Every container gardener will one day find the need to repot their plants, it’s inevitable. The trick is to know when the best time to do so is to avoid stressing your plant and avoiding unnecessary work. In this article, we’ll look at when to repot plants, along with tips for doing so successfully. If you’re an indoor gardener, read on to learn this easy but important aspect of plant care.
Why We Need To Repot Our Plants
Repotting is an essential step for the long term health of your plant. In terms of reasons why we have to, there are a handful, each of which is important.
Firstly, for actively growing plants repotting gives them a large home to continue their growth. Most plants dislike being root bound, so you’ll need to give them enough space to grow. By upgrading their container size you give them more space to grow and thrive.
Soil also will lose nutrients and become more compact over time. If not addressed, this will mean that your plant will lack nutrients and eventually be strangled out by the compacting soil. By swapping out your existing soil for a fresh batch you avoid these problems.
That’s an important thing to note, repotting your plant doesn’t always involve moving it to a larger container. In some cases it refers only to changing out the soil and reusing the existing container. For plants that aren’t actively growing, or like to be root bound, this is often enough to keep them thriving.
How Often Do Plants Need To Be Repotted?
It varies by plant and the stage of growth they’re in, but generally most plants will need to be repotted once every 1-2 years. As noted above, this can mean moving to a larger container, but also could mean just providing fresh soil.
In general, younger, faster growing plants will need to be repotted more often. Faster growing plants use more nutrients and will outgrow their container more quickly, and therefore need to be repotted more frequently.
On the flip side, older plants that aren’t growing much won’t need to be repotted as often. An older, non-flowering or fruit bearing plant can go 3+ years before needing to be repotted.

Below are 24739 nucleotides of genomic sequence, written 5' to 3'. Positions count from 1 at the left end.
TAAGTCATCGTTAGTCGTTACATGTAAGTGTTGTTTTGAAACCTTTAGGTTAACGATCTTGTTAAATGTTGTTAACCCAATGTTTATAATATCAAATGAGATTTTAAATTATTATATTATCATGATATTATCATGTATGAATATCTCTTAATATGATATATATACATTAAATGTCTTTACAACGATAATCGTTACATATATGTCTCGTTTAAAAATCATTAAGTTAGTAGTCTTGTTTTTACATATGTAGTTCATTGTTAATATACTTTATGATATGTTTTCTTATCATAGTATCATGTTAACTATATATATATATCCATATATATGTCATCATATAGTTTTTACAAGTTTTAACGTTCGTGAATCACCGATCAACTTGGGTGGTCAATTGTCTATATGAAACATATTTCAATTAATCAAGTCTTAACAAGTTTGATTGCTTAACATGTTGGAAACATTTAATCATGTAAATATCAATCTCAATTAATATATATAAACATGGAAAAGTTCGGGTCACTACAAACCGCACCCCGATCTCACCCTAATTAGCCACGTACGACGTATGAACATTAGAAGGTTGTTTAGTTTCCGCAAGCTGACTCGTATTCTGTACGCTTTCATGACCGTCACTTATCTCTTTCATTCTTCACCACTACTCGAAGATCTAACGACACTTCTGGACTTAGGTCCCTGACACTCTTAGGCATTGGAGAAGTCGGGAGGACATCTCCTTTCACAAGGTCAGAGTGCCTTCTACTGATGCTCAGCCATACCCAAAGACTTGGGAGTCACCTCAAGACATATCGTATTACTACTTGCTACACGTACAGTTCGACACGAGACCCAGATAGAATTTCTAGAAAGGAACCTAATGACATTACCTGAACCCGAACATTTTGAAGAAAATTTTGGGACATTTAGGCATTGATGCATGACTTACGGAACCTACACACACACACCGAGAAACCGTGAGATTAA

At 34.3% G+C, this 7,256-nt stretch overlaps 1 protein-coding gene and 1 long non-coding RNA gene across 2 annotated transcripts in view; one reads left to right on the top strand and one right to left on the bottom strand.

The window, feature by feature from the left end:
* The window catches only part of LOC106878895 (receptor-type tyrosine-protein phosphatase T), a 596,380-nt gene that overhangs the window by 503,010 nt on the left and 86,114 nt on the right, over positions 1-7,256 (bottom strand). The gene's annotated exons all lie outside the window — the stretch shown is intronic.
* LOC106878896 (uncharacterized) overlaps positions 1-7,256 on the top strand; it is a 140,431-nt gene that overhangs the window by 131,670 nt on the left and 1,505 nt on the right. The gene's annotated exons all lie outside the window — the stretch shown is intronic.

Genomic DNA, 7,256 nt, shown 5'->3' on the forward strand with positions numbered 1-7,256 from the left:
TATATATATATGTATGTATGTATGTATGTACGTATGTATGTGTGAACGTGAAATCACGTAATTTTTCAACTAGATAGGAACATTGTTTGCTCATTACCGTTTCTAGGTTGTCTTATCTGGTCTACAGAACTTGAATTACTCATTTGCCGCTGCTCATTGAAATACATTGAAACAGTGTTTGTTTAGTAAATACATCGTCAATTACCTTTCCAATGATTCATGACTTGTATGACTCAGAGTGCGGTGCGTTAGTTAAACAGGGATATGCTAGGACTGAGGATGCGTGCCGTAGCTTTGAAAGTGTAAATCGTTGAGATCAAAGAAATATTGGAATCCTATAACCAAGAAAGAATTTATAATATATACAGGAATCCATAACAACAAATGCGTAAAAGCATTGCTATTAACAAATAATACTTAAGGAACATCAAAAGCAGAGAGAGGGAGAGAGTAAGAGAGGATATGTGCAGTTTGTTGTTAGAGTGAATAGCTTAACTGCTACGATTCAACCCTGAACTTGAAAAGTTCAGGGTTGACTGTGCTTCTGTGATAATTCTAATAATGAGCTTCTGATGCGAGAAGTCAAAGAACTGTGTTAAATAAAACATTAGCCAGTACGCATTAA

While those are generally guidelines for when to repot, there are a couple of things you can look out for. Here are a couple of sure signs that you should look to repot your plan soon.
- Roots are poking out of the drainage holes in your container
- Roots are sticking out of the top of the soil
- Your plant is being pushed out of the soil by the roots
- Your plant is very top heavy and falls over easily
- Your plant has grown and looks too large for its current container
- The growth of your plant has slowed down outside of its dormant periods
- Your plant is getting sick or appears to be dying without any other changes in care
If you’re seeing any of the above signs then there’s a good chance that you need to re-pot your plant.
Best Times To Repot
Before we look at the actual steps to repotting let’s briefly look at when the best time to repot is. Usually, you want to do so around mid-spring right as your plant moves into its growing season. This is when your plant is at its strongest, and is best able to deal with the stress of being dug up and repotted.
Outside of that, generally anytime during the spring/summer growing season is a perfectly reasonable time to repot. Most plants are growing during this time, and have the strength to survive the stress. If you notice the above signs that your plant needs to be repotted in mid-summer, for example, it’s okay to go ahead and repot then instead of waiting until next year.
You usually want to avoid repotting during the late fall and into winter. Many plants will go dormant during this time, and this can make it more difficult for them to deal with the stress of repotting. It’s usually best to wait until spring and leave your plant to rest during the winter.
The one exception to this is certain plants that don’t have their dormancy in the winter. Saffron, for example, is a fall blooming plant so the advice above is reversed. You want to avoid repotting during your plant’s dormancy period, which just so happens to be winter for the vast majority of plants.